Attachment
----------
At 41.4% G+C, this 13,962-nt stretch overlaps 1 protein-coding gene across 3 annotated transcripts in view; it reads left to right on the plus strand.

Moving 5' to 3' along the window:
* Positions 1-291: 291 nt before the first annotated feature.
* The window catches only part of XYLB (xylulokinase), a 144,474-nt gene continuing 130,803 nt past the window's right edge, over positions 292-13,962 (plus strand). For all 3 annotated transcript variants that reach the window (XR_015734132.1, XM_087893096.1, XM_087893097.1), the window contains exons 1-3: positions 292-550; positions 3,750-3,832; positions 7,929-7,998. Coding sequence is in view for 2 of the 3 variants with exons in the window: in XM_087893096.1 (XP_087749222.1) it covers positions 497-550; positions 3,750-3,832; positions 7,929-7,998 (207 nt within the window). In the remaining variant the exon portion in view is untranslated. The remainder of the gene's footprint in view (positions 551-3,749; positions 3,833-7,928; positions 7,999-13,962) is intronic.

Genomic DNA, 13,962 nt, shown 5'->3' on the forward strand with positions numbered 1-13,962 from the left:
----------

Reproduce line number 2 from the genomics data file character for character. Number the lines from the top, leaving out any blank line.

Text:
Moving 5' to 3' along the window: